Beto O’Rourke speaks in Spanish during the first Democratic debate
It did not take long for Beto O’Rourke to raise eyebrows at the first Democratic presidential debate on Wednesday. On stage with an apparently surprised Cory Booker, O’Rourke spoke in less-than-perfect Spanish.
He made three linguistic errors while discussing the economy, and his effort prompted much backlash online.
But the Spanish was not over.
Proving he, too, could do it, Booker used Spanish in response to a question about immigration. His pronunciation was a little questionable, and he made two mistakes as he sought to say President Donald Trump “has demonized immigrants, and I’m going to change that.”
Paul Mitchell, a California political consultant and vice president of the bipartisan voter data firm Political Data, said the remarks were clearly aimed at Latino voters in California, Texas and Nevada and those across the country watching on Telemundo.
“They were doing this to appeal to voters in California,” Mitchell said, noting the state’s earlier-than-usual March primary date. “It’s almost like a virtue-signaling.”
Spanish-speaking candidates didn’t play well with some California Latinos, however.
Arturo Vargas, president and CEO of the National Association of Latino Elected and Appointed Officials, said a third of the country’s Latino electorate lives in California. He said he wished O’Rourke and Booker did a better job communicating to them.
“It’s clear that they need some work on their Spanish,” Vargas said.
Kevin de León, former leader of the state Senate, tweeted that political consultants shouldn’t let candidates speak Spanish on a national platform if they don’t know what they’re doing.
“In America, we need to speak more than one language, but there’s also a difference and a fine line between pandering and coming off condescending,” de León said in an interview after the debate. “It’s great folks make an effort, but if you’re gonna deliver it, you better deliver it.”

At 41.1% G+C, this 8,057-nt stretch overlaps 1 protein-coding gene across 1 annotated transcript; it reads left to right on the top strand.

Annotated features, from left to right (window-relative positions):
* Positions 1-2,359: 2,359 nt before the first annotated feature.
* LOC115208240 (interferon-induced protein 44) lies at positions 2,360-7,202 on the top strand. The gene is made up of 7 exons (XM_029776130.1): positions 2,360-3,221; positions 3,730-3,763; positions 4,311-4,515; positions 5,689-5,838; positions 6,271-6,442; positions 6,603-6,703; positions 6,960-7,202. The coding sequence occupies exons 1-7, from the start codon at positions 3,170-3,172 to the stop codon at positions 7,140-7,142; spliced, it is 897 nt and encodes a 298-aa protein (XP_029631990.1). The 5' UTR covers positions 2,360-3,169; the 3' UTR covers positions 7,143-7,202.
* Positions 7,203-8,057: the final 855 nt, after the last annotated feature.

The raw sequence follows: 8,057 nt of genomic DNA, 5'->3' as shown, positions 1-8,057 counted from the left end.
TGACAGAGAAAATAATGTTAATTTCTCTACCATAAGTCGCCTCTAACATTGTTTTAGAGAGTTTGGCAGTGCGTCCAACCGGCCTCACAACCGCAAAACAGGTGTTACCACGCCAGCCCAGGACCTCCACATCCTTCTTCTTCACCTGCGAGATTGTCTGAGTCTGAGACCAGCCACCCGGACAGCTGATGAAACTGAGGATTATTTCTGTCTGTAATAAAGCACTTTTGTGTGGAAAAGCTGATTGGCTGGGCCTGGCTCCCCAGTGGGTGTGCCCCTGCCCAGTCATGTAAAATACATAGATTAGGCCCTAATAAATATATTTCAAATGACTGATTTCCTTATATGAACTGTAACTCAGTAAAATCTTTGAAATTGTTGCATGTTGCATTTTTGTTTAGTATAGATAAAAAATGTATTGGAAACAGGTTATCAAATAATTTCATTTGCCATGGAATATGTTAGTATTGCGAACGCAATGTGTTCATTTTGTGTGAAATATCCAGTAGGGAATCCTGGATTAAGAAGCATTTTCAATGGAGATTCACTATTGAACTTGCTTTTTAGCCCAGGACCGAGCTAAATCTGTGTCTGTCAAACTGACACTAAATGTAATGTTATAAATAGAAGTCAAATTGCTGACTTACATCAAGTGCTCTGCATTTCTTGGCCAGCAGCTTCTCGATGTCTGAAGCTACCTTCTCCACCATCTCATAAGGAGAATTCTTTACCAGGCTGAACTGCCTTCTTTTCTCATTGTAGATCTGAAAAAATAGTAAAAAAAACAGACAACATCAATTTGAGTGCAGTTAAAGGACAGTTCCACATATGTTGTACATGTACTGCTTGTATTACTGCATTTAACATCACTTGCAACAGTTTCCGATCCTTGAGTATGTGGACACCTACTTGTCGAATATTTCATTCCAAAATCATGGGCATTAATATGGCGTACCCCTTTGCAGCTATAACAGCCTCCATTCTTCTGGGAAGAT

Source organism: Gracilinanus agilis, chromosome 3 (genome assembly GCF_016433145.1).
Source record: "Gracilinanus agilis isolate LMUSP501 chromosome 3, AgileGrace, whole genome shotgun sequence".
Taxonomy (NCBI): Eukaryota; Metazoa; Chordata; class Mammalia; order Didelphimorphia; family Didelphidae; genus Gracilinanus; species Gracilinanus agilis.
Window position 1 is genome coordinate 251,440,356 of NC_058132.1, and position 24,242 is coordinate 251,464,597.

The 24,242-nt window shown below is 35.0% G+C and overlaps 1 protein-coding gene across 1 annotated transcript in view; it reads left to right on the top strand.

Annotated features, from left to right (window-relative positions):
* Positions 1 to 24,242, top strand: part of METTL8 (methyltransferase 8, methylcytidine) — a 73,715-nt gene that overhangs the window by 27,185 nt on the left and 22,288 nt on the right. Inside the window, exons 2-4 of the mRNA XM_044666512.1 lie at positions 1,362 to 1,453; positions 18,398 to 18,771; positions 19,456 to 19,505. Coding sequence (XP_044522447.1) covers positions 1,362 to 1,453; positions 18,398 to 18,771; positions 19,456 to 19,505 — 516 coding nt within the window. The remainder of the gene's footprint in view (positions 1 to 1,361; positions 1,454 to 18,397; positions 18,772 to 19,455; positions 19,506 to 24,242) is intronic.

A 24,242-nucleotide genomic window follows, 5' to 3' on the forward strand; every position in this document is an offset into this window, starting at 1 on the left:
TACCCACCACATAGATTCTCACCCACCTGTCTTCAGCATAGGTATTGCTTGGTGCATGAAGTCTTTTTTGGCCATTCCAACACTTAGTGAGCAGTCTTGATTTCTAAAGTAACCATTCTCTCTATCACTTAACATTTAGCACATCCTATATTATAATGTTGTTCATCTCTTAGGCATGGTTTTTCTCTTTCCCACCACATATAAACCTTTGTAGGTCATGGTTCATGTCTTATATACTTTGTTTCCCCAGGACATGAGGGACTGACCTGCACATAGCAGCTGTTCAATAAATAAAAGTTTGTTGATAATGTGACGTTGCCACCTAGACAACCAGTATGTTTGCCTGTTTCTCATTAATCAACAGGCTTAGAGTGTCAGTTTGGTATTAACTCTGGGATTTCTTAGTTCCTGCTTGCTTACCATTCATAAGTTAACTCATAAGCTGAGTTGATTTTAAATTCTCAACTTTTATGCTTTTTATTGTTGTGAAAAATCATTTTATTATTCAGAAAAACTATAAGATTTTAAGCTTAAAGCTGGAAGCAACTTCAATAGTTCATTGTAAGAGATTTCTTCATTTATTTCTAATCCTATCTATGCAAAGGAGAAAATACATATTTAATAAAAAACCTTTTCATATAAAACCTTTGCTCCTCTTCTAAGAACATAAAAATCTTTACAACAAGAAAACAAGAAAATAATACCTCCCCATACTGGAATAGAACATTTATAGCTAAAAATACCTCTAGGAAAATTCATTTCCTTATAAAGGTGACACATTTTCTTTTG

The Spanish-speaking may be far from over. California Sen. Kamala Harris recently said the first Spanish word that came to her mind was “pendejo,” or stupid, and struggled to say “tres tristes tigres (three sad tigers)” to demonstrate her language ability in an interview with Univision.
Assemblywoman Lorena Gonzalez, D-San Diego, the leader of California’s Latino Caucus, urged candidates to proceed with caution.
“It’s sensitive in that you can go too far,” Gonzalez said. “On the one hand, it’s respectful that people understand the importance (of speaking Spanish). On the other hand you have to use it appropriately and not pander.”
Candidate Julián Castro appeared to have the best grip on the language Wednesday night when discussing the need to decriminalize immigration from Mexico into the United States. He spoke in Spanish again during his closing remarks.
“On January 20, 2021, we’ll say adiós to Donald Trump,” he said.
Republicans were quick to notice.
Luis Alvarado, a Republican political strategist and president of The Latino Legislative Round Table, praised Castro for what he perceived as genuine remarks, while he criticized Booker and O’Rourke as inauthentic.